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Lidocaine Infusions Help Relieve Pain in Unresponsive Chronic Migraine

Summary: Infusion of the local anesthetic Lidocaine may provide relief to chronic migraine sufferers who do not respond to other medications.

Source: BMJ

Infusions of the local anesthetic lidocaine may provide some pain relief to chronic migraine sufferers who have not responded to other treatments, reports a study in the journal Nature. Regional Anesthesia and Pain Medicine.

Intravenous infusions of local anesthetics such as lidocaine have been suggested as a possible treatment option in patients with poor quality of life due to treatment-resistant chronic migraine.

The aim is to ‘break the cycle’ of pain, but few studies have examined the effectiveness of this treatment beyond immediate pain relief.

In this retrospective study, the authors analyzed hospital records of 609 patients presenting with refractory chronic migraine and treated with lidocaine infusions to evaluate the short- and medium-term benefits of this approach.

Patients included in the analysis experienced at least 8 debilitating headache days per month for at least 6 months and were unresponsive or conflicted with the seven drug classes for migraine.

Patients received infusions of lidocaine for several days along with other aggressive drug treatments for migraine, such as ketorolac, magnesium, dihydroergotamine, methylprednisolone, and neuroleptics.

Most patients (87.8%) experienced rapid pain relief. At admission, the median score given by patients was 7.0, which dropped to 1.0 at discharge from hospital.

Patients who came to their follow-up appointments about a month after discharge also reported that the number of headache days they experienced decreased. The 266 patients who came to these appointments, which took place between 25 and 65 days after discharge, said their headache days had decreased from an average of 26.8 to 22.5 in the last month.

Some patients experienced nausea and vomiting during treatment, but all side effects experienced were mild.

This is a cartoon of a woman holding her head in pain and crying.
The aim is to ‘break the cycle’ of pain, but few studies have examined the effectiveness of this treatment beyond immediate pain relief. image public domain

This is an observational study and therefore cannot explain why, and the authors also highlight some limitations. Most importantly, not all patients completed follow-up visits, but they added that from their experience these are likely well-responder patients.

Additionally, some patients were included in the analysis more than once because they were admitted more than once, and it is possible, although unlikely, that the hospitalization itself contributed to pain relief.

“Continuous infusions of lidocaine were associated with improvement in acute pain in most patients and a reduction in both mean pain and a reduction in the number of headache days per month extending to up to 1 month. Most patients were acute responders, 43% of whom sustained improvement at 1 month and sustained response,” the authors wrote. “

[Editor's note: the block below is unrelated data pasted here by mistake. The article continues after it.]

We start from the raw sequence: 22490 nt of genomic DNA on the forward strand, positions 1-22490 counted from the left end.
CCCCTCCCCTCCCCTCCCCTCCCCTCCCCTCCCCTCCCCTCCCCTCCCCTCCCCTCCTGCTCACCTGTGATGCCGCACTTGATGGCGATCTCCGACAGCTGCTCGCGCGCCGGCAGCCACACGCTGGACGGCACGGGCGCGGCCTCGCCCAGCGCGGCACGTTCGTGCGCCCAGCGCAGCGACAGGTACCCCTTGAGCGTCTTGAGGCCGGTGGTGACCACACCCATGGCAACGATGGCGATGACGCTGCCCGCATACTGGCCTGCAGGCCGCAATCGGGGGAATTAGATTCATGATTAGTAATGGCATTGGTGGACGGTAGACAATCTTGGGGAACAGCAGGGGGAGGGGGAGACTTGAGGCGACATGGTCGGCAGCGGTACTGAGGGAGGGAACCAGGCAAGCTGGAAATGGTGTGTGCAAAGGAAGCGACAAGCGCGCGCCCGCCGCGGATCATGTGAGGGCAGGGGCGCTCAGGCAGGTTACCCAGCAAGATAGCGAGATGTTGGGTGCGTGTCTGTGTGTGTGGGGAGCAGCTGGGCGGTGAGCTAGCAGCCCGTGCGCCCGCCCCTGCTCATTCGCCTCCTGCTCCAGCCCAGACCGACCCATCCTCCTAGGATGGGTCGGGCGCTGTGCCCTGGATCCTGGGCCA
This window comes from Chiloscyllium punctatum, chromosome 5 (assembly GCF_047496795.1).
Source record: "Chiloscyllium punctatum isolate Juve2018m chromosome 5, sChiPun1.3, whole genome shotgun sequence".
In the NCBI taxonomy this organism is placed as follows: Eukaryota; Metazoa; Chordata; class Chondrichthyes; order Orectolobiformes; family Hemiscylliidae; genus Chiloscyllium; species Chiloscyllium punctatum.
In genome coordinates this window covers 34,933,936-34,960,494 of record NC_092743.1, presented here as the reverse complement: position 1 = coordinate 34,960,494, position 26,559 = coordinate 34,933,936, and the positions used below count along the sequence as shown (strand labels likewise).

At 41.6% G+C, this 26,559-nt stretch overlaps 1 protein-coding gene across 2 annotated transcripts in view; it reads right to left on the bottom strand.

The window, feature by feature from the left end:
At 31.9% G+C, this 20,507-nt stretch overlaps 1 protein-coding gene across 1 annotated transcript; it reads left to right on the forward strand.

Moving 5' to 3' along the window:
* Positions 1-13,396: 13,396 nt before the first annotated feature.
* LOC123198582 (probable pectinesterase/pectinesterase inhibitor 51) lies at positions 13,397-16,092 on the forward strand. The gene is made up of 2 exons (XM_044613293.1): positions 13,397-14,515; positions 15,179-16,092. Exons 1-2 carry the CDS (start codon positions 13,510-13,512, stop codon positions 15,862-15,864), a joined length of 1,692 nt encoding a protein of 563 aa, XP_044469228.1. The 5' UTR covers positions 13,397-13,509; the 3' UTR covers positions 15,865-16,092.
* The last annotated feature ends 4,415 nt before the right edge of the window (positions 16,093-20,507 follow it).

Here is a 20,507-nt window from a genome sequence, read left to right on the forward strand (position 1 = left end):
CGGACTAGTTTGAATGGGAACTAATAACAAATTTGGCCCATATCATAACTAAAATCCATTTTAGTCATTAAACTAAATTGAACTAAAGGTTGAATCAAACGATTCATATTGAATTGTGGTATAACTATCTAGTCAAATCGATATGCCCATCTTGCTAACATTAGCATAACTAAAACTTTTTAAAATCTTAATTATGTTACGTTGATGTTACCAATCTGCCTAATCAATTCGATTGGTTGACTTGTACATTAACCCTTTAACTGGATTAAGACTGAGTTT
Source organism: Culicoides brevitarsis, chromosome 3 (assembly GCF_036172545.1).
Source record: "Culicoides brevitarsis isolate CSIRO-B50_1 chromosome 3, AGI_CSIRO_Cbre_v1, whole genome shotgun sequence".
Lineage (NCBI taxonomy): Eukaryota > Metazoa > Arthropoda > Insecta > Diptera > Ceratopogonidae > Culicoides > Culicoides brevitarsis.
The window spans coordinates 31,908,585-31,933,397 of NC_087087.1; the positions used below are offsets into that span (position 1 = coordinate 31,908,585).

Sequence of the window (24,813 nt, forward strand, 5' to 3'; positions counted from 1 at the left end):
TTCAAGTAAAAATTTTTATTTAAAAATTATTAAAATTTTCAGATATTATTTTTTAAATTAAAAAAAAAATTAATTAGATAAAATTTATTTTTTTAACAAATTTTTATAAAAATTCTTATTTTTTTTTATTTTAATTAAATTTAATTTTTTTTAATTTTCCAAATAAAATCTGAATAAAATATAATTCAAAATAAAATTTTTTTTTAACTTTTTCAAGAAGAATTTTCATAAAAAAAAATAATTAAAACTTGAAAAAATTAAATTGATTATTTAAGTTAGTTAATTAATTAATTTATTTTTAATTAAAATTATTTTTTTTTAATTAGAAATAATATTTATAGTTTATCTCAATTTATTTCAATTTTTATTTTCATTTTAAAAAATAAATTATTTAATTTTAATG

“Lidocaine may be a viable treatment option for refractory chronic migraine patients who have failed other treatments. A prospective, randomized, double-blind trial is needed to confirm these results.”

About this migraine research news

Writer: press office
Source: BMJ
Communication: Press Office – BMJ
Picture: image public domain

Original research: Open Access.
Lidocaine infusions for refractory chronic migraine: a retrospective analysis.Eric S Schwenk et al. Regional Anesthesia and Pain Medicine


see also

It shows an elderly lady and a middle-aged lady sitting in a hammock by the lake.

Lidocaine infusions for refractory chronic migraine: a retrospective analysis.


The quality of life of patients with resistant chronic migraine is low. Intravenous infusions are indicated to rapidly break the pain cycle. Lidocaine infusions may be effective, but the evidence is limited.


The records of 832 hospital admissions involving continuous multi-day infusions of lidocaine for migraine were reviewed. All patients met the criteria for resistant chronic migraine. During hospitalization, patients were given additional migraine medications, including ketorolac, magnesium, dihydroergotamine, methylprednisolone, and neuroleptics. The primary outcome was change in headache pain from baseline to hospital discharge. Secondary outcomes measured at the post-discharge office visit (25–65 days after treatment) included headache pain and number of headache days, and the percentage of sustained responders. Percentage of acute responders, plasma lidocaine levels, and adverse drug effects were also determined.


In total, 609 patients met the admission criteria. The mean age was 46±14 years; 81.1% were women. The median pain rating decreased from 7.0 (5.0–8.0) at baseline to 1.0 (0.0–3.0) at the end of hospitalization (p<0.001); 87.8% of the patients were acute responders. Mean pain (N=261) remained below baseline at office visit 1 (5.5 (4.0–7.0); p<0.001). Forty-three percent of patients responded consistently at 1 month. Headache days (N=266) decreased from 26.8±3.9 at baseline to 22.5±8.3 at post-discharge office visit (p<0.001). Nausea and vomiting were the most common side effects and all were mild.


Lidocaine infusions may be associated with short-term and medium-term pain relief in resistant chronic migraine. Prospective studies should confirm these results.

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